Using Arm Cycle Models to Explore the Cortex-R8

Arm Cycle Models are used to perform a variety of tasks, including IP evaluation, software development and performance optimization. This tutorial describes how they have been used by Arm silicon partners to understand the Cortex-R8. This model is available for use in SoC Designer and, for the first time, Accellera SystemC simulation.


Earlier cycle accurate model availability has led to the use of Cycle Models to understand new processors. Prior to this partners would use RTL simulation or FPGA boards. RTL simulation can be cumbersome, especially for software engineers doing benchmarking tasks, and it lacks software debugging and performance analysis features. FPGA boards are familiar to software engineers, but lack the ability change CPU build-time parameters such as cache and TCM sizes.

With this in mind, Cycle Models have become an attractive alternative to learning about new technologies. The examples below provide more insight on how the models are being used.


There are several ways to run benchmarks on a new processor:

  1. SoC Designer can be used to run benchmarks and measure how many cycles are required for C function on a new processor. The tool provides an integrated disassembly view which can be used to set breakpoints to run from point A to point B and measure cycle counts.

  2. DS-5 can also be connected to the Cortex-R8 for a full source code view of the software.

  3. The cycle count is always visible on the toolbar of SoC Designer.

    Many times a simple subtraction is all that is needed to measure cycle count between breakpoints.

  4. After the first round of benchmarking is done, the code can be moved from external memory to TCM and execution repeated. The Cortex-R8 cycle model will boot from ITCM when the INITRAM parameters are set to true. Right clicking on the Cortex-R8 model and setting parameters make it easy to change between external memory and TCM.

  5. In addition to just counting cycles, SoC Designer provides additional analysis features. One useful feature is a transaction view. The transaction monitor can be used to make sure the expected transactions are occurring on the bus. For example, when running out of TCM little or no bus activity is expected on the AXI interface, and if there is activity it usually indicates incorrect configuration. Below shows a transaction view of the activity on the AXI interface when running from external memory. Each transaction has a start and end time to indicate how long it takes.

  6. All PMU events are instrumented and can be automatically captured in Cycle Models. These are viewed by enabling the profiling feature and looking at the results using the analyzer view. The hex values to the left of each event correspond to the event codes in the Technical Reference Manual. In addition to raw values, graphs of events over time can be created to identify hotspots.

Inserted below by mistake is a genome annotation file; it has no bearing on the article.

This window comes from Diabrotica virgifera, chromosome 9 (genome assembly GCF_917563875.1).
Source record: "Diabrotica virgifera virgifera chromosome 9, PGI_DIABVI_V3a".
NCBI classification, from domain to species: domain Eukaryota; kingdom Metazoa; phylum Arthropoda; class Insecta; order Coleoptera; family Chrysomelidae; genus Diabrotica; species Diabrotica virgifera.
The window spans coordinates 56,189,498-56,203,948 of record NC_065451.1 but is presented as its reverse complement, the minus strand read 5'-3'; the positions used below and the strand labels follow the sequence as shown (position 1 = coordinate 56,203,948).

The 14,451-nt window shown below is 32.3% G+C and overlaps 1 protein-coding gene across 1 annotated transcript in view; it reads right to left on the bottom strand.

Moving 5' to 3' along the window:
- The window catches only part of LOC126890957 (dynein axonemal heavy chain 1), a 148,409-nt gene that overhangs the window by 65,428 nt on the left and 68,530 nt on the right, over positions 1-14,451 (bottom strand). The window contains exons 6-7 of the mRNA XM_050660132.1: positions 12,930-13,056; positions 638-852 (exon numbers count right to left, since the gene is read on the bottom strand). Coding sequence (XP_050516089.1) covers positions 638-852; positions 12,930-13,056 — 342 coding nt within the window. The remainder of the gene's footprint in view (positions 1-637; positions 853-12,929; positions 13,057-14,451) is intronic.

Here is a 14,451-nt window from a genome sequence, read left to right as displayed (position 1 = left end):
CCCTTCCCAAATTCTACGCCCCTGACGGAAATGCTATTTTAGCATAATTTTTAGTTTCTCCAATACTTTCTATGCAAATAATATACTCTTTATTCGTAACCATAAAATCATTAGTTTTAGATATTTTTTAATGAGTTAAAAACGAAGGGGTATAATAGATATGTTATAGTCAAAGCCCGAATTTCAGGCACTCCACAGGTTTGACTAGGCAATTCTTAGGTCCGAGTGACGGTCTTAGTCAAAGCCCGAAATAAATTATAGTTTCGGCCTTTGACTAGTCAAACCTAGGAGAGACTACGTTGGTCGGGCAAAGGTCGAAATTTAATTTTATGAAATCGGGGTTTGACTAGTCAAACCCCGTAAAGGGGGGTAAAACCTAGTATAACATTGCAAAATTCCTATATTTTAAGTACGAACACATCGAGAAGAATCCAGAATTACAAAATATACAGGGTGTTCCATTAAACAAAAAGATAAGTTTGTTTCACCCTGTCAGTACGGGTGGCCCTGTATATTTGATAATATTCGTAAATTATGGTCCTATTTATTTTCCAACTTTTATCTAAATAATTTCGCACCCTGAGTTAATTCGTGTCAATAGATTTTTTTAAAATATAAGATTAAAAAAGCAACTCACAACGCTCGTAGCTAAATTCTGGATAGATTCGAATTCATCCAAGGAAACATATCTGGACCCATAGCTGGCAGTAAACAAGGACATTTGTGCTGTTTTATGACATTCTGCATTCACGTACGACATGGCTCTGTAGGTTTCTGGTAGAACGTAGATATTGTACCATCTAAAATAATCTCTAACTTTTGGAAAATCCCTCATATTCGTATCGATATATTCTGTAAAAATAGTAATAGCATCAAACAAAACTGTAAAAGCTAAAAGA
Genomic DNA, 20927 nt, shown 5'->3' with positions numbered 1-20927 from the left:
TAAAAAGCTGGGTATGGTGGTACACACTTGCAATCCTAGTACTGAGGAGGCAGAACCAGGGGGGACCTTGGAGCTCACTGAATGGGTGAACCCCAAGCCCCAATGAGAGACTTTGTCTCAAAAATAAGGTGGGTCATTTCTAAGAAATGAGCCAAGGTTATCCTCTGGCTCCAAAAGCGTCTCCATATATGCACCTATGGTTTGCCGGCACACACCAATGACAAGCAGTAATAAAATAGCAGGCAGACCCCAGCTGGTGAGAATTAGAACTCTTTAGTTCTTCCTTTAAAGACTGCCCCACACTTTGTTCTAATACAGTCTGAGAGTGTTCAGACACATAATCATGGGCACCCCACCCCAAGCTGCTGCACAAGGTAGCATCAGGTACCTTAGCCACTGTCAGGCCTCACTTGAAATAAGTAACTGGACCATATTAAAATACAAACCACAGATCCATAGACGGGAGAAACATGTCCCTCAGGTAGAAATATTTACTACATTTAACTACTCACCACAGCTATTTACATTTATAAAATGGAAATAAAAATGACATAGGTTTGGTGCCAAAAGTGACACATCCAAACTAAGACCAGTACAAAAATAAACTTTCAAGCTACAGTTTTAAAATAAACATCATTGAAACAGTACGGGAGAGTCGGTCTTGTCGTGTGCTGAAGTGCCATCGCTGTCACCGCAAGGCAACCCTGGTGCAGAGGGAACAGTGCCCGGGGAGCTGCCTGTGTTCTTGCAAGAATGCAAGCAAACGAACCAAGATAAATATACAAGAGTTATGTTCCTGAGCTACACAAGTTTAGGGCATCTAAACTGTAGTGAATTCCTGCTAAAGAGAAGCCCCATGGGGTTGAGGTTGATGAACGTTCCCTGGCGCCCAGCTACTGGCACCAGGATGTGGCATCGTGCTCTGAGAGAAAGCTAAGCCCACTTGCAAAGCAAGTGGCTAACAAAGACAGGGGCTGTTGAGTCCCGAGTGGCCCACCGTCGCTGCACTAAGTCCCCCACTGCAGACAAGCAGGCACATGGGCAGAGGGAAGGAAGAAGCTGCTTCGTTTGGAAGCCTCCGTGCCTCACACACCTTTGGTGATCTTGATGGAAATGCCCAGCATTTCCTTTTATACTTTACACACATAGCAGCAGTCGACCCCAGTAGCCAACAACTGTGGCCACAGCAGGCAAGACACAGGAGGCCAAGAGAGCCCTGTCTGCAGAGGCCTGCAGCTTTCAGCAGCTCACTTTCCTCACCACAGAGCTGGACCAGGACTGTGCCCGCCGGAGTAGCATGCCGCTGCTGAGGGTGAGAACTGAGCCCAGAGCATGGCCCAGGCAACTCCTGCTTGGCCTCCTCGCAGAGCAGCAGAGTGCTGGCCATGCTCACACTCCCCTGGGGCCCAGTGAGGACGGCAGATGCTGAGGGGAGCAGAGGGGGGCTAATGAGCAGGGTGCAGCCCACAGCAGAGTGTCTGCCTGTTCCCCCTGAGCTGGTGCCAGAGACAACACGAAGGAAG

7. The analysis tools also provide information about bus utilization, latency, transaction counts, retired instructions, branch prediction, and cache metrics as shown below. Custom reports can also be generated.

  8. After observing a benchmark in external memory and TCM, it’s common to change TCM sizes and cache sizes. Models with different cache sizes and TCM sizes can easily be configured and created using Arm IP Exchange and the impact on the benchmark observed. The IP configuration page is shown below. Generating a new model is as simple as selecting new values on the web page and pushing the build button. After the compilation is done the new model is ready for download and can replace the current Cortex-R8 model.

Cache and Memory Latency

The Cortex-R8 Cycle Model can be used to analyze the performance impact of adding the PL310 L2 cache controller. There is a Cycle Model of the PL310 available from Arm IP Exchange. It can be added into a system and enabled by programming the registers of the cache controller. The register view is shown below.

Register view for Cache Controller

SoC Designer provides ideal memory models which can be configured for various wait states and delays. Performance of memory accesses using these memory models can be compared with adding the PL310 into the system. The same analysis tools can be used to determine latency values from the L2 cache and the overall performance impact of adding the L2 cache. Right clicking on the PL310 and enabling the profiling features will generate latency and throughput information for the analysis view.

Example systems using the Cortex-R8 and software to configure the system and run various programs are available from Arm System Exchange. The systems serve as a quick start by providing cycle accurate IP models, fully configured and initialized systems, and software source code. Most users take an example system as a starting point and then modify and customize it to meet particular design tasks.


Arm Cycle Models have become the new standard for IP evaluation and early benchmarking and performance analysis. The Cortex-R8 Cycle Model is available for use in SoC Designer and SystemC simulation. Example systems and software are available, models of different configurations can be easily generated using Arm IP Exchange, and the software debugging and performance analysis features make Cycle Models an easy to use environment to evaluate and make informed IP selection decisions.

This article was originally written as a blog by Jason Andrews. Read the original post on Connected Community.